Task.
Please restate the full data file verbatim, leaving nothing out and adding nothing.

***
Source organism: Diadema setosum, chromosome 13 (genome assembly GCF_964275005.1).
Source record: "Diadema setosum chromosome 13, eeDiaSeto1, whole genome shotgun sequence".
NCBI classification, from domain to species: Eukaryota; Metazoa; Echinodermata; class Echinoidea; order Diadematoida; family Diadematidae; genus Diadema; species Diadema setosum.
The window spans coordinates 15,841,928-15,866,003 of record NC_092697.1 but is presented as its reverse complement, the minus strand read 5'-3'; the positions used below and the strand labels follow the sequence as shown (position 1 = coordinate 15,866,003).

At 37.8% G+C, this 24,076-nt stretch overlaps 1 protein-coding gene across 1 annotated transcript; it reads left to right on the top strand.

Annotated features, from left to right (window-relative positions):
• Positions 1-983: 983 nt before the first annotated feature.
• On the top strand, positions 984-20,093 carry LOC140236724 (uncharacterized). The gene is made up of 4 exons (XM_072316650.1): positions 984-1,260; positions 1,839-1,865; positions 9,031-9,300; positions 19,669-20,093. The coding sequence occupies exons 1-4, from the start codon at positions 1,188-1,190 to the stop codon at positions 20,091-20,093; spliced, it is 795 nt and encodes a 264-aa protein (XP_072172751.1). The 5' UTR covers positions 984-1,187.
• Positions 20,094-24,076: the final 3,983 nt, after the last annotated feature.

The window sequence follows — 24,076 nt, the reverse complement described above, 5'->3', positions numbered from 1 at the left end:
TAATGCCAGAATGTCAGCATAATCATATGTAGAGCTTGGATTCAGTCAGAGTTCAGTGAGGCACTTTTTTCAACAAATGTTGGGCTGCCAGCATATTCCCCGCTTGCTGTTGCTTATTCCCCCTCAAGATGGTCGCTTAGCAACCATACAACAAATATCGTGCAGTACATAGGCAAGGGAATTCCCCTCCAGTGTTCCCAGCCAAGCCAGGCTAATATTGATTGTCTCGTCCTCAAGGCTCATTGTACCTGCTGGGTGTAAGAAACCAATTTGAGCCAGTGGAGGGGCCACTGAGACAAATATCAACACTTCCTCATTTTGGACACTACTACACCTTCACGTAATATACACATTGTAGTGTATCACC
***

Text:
Source organism: Diadema setosum, chromosome 13 (genome assembly GCF_964275005.1).
Source record: "Diadema setosum chromosome 13, eeDiaSeto1, whole genome shotgun sequence".
NCBI classification, from domain to species: Eukaryota; Metazoa; Echinodermata; class Echinoidea; order Diadematoida; family Diadematidae; genus Diadema; species Diadema setosum.
The window spans coordinates 15,841,928-15,866,003 of record NC_092697.1 but is presented as its reverse complement, the minus strand read 5'-3'; the positions used below and the strand labels follow the sequence as shown (position 1 = coordinate 15,866,003).

At 37.8% G+C, this 24,076-nt stretch overlaps 1 protein-coding gene across 1 annotated transcript; it reads left to right on the top strand.

Annotated features, from left to right (window-relative positions):
• Positions 1-983: 983 nt before the first annotated feature.
• On the top strand, positions 984-20,093 carry LOC140236724 (uncharacterized). The gene is made up of 4 exons (XM_072316650.1): positions 984-1,260; positions 1,839-1,865; positions 9,031-9,300; positions 19,669-20,093. The coding sequence occupies exons 1-4, from the start codon at positions 1,188-1,190 to the stop codon at positions 20,091-20,093; spliced, it is 795 nt and encodes a 264-aa protein (XP_072172751.1). The 5' UTR covers positions 984-1,187.
• Positions 20,094-24,076: the final 3,983 nt, after the last annotated feature.

The window sequence follows — 24,076 nt, the reverse complement described above, 5'->3', positions numbered from 1 at the left end:
TAATGCCAGAATGTCAGCATAATCATATGTAGAGCTTGGATTCAGTCAGAGTTCAGTGAGGCACTTTTTTCAACAAATGTTGGGCTGCCAGCATATTCCCCGCTTGCTGTTGCTTATTCCCCCTCAAGATGGTCGCTTAGCAACCATACAACAAATATCGTGCAGTACATAGGCAAGGGAATTCCCCTCCAGTGTTCCCAGCCAAGCCAGGCTAATATTGATTGTCTCGTCCTCAAGGCTCATTGTACCTGCTGGGTGTAAGAAACCAATTTGAGCCAGTGGAGGGGCCACTGAGACAAATATCAACACTTCCTCATTTTGGACACTACTACACCTTCACGTAATATACACATTGTAGTGTATCACC